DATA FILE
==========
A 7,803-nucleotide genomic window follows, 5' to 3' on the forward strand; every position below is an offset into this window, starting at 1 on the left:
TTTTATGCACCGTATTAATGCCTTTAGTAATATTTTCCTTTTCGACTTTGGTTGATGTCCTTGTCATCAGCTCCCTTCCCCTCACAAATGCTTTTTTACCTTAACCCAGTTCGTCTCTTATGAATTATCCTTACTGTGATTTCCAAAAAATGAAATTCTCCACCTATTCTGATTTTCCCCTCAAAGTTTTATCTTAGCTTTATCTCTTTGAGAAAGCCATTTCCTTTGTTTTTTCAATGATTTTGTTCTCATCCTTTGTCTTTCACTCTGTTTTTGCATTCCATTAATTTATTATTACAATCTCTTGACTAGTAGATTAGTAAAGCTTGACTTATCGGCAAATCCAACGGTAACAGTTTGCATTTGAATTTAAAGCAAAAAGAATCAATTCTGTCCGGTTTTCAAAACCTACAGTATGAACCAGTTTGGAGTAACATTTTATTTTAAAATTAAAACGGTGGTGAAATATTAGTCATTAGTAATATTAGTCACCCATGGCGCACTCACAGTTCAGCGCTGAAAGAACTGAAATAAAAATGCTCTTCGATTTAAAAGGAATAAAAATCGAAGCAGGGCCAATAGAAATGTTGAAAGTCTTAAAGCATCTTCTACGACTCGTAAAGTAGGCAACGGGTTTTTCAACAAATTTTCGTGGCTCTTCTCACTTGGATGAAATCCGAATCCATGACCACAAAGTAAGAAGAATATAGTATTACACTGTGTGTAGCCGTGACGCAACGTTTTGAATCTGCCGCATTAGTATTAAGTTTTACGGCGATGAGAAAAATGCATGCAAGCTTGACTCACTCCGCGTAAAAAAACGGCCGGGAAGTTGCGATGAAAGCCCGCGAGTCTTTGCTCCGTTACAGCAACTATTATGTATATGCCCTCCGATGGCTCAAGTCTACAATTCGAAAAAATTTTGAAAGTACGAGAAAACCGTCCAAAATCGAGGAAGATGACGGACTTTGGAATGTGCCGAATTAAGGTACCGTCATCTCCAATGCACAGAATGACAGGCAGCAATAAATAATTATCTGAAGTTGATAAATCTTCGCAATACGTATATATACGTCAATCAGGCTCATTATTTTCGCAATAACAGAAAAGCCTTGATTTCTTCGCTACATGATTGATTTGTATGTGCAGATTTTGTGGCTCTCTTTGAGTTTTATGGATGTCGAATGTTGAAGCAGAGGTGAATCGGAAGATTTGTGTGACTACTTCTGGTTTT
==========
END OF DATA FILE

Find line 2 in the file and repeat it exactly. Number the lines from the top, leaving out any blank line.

TTTTATGCACCGTATTAATGCCTTTAGTAATATTTTCCTTTTCGACTTTGGTTGATGTCCTTGTCATCAGCTCCCTTCCCCTCACAAATGCTTTTTTACCTTAACCCAGTTCGTCTCTTATGAATTATCCTTACTGTGATTTCCAAAAAATGAAATTCTCCACCTATTCTGATTTTCCCCTCAAAGTTTTATCTTAGCTTTATCTCTTTGAGAAAGCCATTTCCTTTGTTTTTTCAATGATTTTGTTCTCATCCTTTGTCTTTCACTCTGTTTTTGCATTCCATTAATTTATTATTACAATCTCTTGACTAGTAGATTAGTAAAGCTTGACTTATCGGCAAATCCAACGGTAACAGTTTGCATTTGAATTTAAAGCAAAAAGAATCAATTCTGTCCGGTTTTCAAAACCTACAGTATGAACCAGTTTGGAGTAACATTTTATTTTAAAATTAAAACGGTGGTGAAATATTAGTCATTAGTAATATTAGTCACCCATGGCGCACTCACAGTTCAGCGCTGAAAGAACTGAAATAAAAATGCTCTTCGATTTAAAAGGAATAAAAATCGAAGCAGGGCCAATAGAAATGTTGAAAGTCTTAAAGCATCTTCTACGACTCGTAAAGTAGGCAACGGGTTTTTCAACAAATTTTCGTGGCTCTTCTCACTTGGATGAAATCCGAATCCATGACCACAAAGTAAGAAGAATATAGTATTACACTGTGTGTAGCCGTGACGCAACGTTTTGAATCTGCCGCATTAGTATTAAGTTTTACGGCGATGAGAAAAATGCATGCAAGCTTGACTCACTCCGCGTAAAAAAACGGCCGGGAAGTTGCGATGAAAGCCCGCGAGTCTTTGCTCCGTTACAGCAACTATTATGTATATGCCCTCCGATGGCTCAAGTCTACAATTCGAAAAAATTTTGAAAGTACGAGAAAACCGTCCAAAATCGAGGAAGATGACGGACTTTGGAATGTGCCGAATTAAGGTACCGTCATCTCCAATGCACAGAATGACAGGCAGCAATAAATAATTATCTGAAGTTGATAAATCTTCGCAATACGTATATATACGTCAATCAGGCTCATTATTTTCGCAATAACAGAAAAGCCTTGATTTCTTCGCTACATGATTGATTTGTATGTGCAGATTTTGTGGCTCTCTTTGAGTTTTATGGATGTCGAATGTTGAAGCAGAGGTGAATCGGAAGATTTGTGTGACTACTTCTGGTTTT